The French Labor Code, which does not provide acquisition of paid leave during sick leave that in the event of occupational illness does not infringe the principles of the Constitution, the Constitutional Council ruled on Thursday.
This decision, however, in no way invalidates a recent judgment of the Court of Cassation which provides that under European law, labor law will have to be revised so that employees on sick leave receive paid leave, whatever the origin.
Labor Minister Catherine Vautrin promised in mid-January that “our country will obviously comply with European legislation” once the decision of the Constitutional Council is known.
The rights to health and rest respected, according to the Council
In his speech before the Council on January 30, the State representative indicated that he wanted the acquisition of paid leave by employees on sick leave to be limited to four weeks per year, corresponding to the minimum duration of acquisition of paid leave at European level, compared to five weeks in France.
Seized of two priority questions of constitutionality (QPC) formulated by a former commercial employee, the Sages had to determine whether two articles of the Labor Code infringed on the one hand the right to health and rest and on the other the principle of equality.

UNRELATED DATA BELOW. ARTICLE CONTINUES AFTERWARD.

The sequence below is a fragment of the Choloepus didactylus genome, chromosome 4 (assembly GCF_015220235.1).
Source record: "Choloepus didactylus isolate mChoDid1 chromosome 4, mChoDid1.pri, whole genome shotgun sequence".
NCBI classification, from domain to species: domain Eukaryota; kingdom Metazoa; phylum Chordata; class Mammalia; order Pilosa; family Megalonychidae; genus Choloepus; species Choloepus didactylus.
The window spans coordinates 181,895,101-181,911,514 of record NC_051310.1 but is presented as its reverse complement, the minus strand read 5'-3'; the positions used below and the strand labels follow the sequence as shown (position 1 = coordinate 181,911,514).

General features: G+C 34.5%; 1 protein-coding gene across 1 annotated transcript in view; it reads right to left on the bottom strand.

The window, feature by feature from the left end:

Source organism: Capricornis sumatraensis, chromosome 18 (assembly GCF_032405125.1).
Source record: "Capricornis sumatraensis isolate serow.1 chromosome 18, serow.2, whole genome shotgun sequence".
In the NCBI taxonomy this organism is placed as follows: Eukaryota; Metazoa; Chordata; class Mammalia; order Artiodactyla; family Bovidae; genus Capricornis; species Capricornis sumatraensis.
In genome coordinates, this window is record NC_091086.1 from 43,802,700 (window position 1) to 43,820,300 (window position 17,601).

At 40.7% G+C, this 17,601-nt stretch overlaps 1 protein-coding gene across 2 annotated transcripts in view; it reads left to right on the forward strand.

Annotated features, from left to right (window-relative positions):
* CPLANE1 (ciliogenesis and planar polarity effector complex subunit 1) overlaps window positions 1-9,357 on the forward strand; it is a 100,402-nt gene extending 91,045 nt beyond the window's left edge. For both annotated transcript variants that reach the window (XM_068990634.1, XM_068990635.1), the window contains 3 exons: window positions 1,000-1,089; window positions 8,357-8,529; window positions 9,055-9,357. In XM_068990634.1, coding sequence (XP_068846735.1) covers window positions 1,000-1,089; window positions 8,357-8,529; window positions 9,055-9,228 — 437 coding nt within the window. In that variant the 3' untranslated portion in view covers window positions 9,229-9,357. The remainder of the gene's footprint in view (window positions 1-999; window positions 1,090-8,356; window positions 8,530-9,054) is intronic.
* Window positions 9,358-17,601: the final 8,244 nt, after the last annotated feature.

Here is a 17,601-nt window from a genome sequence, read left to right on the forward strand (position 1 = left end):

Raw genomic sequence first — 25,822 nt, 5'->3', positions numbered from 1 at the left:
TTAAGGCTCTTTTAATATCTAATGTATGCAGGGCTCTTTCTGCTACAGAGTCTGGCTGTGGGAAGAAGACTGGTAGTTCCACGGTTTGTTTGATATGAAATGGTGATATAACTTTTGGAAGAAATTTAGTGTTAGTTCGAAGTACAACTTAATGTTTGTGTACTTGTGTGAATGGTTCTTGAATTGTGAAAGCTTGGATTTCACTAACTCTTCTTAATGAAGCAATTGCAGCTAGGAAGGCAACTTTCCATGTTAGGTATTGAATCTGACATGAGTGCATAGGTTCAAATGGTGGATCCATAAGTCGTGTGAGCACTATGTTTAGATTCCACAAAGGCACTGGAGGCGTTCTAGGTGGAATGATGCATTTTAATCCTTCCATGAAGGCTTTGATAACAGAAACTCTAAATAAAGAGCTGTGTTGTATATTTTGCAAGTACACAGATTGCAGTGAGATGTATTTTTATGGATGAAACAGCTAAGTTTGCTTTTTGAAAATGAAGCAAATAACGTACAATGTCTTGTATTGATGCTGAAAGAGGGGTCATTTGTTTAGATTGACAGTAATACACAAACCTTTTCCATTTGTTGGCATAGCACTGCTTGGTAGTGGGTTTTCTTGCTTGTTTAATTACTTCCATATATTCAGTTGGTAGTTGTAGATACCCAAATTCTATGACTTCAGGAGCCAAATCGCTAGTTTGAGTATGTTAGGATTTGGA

“The legislator wanted to prevent the employee, victim of an accident or illness resulting from his professional activity and leading to the suspension of his employment contract, from also losing any right to paid leave during this period” , noted the Council, consequently considering that “the complaint of disregard for the principle of equality before the law must therefore be dismissed”.
It also ruled that “the complaint based on disregard for the right to rest” guaranteed by the preamble to the 1946 Constitution should be dismissed.
Limited leave accumulation
Employer representatives had defended the current French legislation before the Council, with the Medef representative estimating the cost for companies of acquiring paid leave during sick leave at at least 2 billion euros per year, not counting any arrears they may have to pay.
But in a letter to Medef members in December, its president Patrick Martin had already indicated that he had obtained assurances from the Ministry of Labor that “the future compliance law” would limit the accumulation of paid leave during periods of shutdown. illness to four weeks per year, accompanied by “a right to carry over leave over a period of 15 months”.
For the CGT, “if the decision rendered today is obviously disappointing – a symbolic censorship would have been welcome to drive the point home – it does not change anything in the rights now applicable to employees”. “The contested provisions of the Labor Code are well and truly buried,” the union underlined in a press release.